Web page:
Chapter 17Martin enlarges his circle of aquaintance; increases his stock of wisdom; and has an excellent opportunity of comparing his own experiences with those of Lummy Ned of the Light Salisbury, as related by his friend Mr. William Simmons
IT WAS CHARACTERISTIC OF MARTIN, that all this while he had either forgotten Mark Tapley as completely as if there had been no such person in existence, or, if for a moment the figure of that gentleman rose before his mental vision, had dismissed it as something by no means of a pressing nature, which might be attended to by-and-bye, and could wait his perfect leisure. But, being now in the streets again, it occurred to him as just coming within the bare limits of possibility that Mr. Tapley might, in course of time, grow tired of waiting on the threshold of the Rowdy Journal Office, so he intimated to his new friend, that if they could conveniently walk in that direction, he would be glad to get this piece of business off his mind.
`And speaking of business,' said Martin, `may I ask, in order that I may not be behind-hand with questions either, whether your occupation holds you to this city, or like myself, you are a visitor here?'
`A visitor,' replied his friend. `I was "raised" in the State of Massachusetts, and reside there still. My home is in a quiet country town. I am not often in these busy places; and my inclination to visit them does not increase with our better acquaintance, I assure you.'
`You have been abroad?' asked Martin,
`And, like most people who travel, have become more than ever attached to your home and native country,' said Martin, eyeing him curiously.
`To my home, yes,' rejoined his friend. `To my native country as my home--yes, also.'
`You imply some reservation,' said Martin.
`Well,' returned his new friend, `if you ask me whether I came back here with a greater relish for my country's faults; with a greater fondness for those who claim (at the rate of so many dollars a day) to be her friends; with a cooler indifference to the growth of principles among us in respect of public matters and of private dealings between man and man, the advocacy of which, beyond the foul atmosphere of a criminal trial, would disgrace your own old Bailey lawyers; why, then I answer plainly, No.'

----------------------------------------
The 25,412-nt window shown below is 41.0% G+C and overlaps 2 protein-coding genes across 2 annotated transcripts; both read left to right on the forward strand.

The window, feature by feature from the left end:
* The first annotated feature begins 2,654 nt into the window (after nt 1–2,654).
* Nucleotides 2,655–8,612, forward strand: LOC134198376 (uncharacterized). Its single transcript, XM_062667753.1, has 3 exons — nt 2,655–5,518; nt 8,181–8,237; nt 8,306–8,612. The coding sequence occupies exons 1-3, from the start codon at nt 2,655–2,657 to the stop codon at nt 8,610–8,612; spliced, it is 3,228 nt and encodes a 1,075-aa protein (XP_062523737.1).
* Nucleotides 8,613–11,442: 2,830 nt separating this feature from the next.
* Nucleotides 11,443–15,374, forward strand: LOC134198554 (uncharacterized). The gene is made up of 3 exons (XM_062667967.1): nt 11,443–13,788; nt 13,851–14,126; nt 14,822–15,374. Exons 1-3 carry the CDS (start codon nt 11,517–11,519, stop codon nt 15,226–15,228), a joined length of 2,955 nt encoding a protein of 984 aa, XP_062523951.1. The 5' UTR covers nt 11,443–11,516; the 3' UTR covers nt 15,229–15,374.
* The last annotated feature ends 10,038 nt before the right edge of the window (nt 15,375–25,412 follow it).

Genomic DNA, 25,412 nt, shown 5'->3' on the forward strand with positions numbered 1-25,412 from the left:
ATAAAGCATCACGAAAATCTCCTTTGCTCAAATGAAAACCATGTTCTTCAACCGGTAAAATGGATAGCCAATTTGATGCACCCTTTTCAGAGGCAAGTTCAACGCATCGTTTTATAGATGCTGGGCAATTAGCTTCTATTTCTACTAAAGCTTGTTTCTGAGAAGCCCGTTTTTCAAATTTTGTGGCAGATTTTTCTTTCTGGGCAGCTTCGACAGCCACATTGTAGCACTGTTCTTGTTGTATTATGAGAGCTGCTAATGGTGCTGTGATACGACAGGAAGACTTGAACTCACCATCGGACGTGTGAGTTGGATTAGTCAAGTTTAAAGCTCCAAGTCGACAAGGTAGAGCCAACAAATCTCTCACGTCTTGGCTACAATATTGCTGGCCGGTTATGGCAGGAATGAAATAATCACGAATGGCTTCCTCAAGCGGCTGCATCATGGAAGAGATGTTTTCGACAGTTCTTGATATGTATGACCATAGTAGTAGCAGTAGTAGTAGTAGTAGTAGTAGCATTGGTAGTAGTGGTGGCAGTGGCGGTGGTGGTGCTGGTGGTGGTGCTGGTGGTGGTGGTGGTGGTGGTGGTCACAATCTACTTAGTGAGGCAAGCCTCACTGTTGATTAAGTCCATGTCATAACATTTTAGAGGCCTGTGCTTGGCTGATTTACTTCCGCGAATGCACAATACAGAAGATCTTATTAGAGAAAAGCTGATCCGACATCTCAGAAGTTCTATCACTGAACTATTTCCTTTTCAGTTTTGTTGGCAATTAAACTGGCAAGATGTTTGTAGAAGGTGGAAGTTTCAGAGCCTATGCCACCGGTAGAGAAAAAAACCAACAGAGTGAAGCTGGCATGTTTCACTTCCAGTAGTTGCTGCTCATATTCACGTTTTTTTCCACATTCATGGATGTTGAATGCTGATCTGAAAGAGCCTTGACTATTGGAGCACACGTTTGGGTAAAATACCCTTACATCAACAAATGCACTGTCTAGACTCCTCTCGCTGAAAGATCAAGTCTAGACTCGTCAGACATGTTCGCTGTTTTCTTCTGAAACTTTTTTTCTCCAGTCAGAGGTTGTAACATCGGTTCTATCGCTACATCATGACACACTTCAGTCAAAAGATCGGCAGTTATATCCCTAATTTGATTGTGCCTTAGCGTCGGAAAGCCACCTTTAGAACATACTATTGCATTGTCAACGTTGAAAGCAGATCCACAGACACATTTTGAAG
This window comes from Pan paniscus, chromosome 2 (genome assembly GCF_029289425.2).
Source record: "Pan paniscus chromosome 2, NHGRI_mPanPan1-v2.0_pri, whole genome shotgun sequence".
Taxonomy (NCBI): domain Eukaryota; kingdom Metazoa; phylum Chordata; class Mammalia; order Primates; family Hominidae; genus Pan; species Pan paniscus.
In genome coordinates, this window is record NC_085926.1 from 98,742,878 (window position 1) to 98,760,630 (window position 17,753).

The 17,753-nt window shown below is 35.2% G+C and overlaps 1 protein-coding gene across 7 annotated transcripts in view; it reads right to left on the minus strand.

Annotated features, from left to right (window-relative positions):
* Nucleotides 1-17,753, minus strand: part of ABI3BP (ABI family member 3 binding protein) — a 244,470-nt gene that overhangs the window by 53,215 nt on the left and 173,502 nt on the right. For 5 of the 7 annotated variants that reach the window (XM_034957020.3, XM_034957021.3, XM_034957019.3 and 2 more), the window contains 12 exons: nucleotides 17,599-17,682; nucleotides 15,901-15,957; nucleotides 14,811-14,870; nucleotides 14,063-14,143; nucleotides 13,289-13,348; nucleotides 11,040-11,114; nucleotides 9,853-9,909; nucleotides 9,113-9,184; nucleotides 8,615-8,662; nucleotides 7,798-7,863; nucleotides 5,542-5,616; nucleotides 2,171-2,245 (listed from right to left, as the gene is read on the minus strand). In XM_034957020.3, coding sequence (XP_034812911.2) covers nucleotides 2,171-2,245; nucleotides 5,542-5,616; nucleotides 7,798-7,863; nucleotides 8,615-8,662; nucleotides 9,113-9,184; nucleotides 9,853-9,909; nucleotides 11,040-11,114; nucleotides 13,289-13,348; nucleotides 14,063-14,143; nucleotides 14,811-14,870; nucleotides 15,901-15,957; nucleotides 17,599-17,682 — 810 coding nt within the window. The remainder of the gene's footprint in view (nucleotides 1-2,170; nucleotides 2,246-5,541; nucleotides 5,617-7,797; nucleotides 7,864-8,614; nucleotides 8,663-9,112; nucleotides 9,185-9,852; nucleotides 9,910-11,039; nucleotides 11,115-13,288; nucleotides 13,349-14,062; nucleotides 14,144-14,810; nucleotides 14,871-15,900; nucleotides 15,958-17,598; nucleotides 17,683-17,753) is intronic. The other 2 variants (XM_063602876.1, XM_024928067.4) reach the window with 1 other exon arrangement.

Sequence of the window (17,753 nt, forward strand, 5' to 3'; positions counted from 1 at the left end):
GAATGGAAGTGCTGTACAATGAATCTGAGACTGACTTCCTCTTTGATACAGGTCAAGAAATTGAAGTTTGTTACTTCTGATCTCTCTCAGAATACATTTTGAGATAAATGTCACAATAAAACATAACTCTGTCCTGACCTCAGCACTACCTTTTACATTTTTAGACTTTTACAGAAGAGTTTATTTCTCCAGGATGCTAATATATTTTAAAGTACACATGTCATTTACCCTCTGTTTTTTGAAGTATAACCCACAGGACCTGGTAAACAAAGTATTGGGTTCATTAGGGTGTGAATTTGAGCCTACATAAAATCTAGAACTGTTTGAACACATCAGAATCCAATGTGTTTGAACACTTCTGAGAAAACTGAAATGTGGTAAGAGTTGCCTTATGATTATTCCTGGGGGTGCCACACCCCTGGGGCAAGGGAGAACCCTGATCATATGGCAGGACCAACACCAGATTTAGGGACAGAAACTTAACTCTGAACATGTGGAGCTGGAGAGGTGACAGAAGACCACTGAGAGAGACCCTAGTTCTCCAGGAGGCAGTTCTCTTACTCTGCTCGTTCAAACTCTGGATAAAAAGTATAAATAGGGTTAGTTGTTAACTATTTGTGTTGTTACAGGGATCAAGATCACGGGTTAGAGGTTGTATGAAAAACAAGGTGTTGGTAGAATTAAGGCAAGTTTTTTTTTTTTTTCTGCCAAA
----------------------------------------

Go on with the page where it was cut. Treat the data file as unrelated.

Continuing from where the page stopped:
`Oh!' said Martin; in so exactly the same key as his friend's No, that it sounded like an echo.
`If you ask me,' his companion pursued, `whether I came back here better satisfied with a state of things which broadly divides society into two classes--whereof one, the great mass, asserts a spurious independence, most miserably dependent for its mean existence on the disregard of humanising conventionalities of manner and social custom, so that the coarser a man is, the more distinctly it shall appeal to his taste; while the other, disgusted with the low standard thus set up and made adaptable to everything, takes refuge among the graces and refinements it can bring to bear on private life, and leaves the public weal to such fortune as may betide it in the press and uproar of a general scramble--then again I answer, No.'
And again Martin said `Oh!' in the same odd way as before, being anxious and disconcerted; not so much, to say the truth, on public grounds, as with reference to the fading prospects of domestic architecture.
`In a word,' resumed the other, `I do not find and cannot believe and therefore will not allow, that we are a model of wisdom, and an example to the world, and the perfection of human reason, and a great deal more to the same purpose, which you may hear any hour in the day; simply because we began our political life with two inestimable advantages.'
`What were they?' asked Martin.
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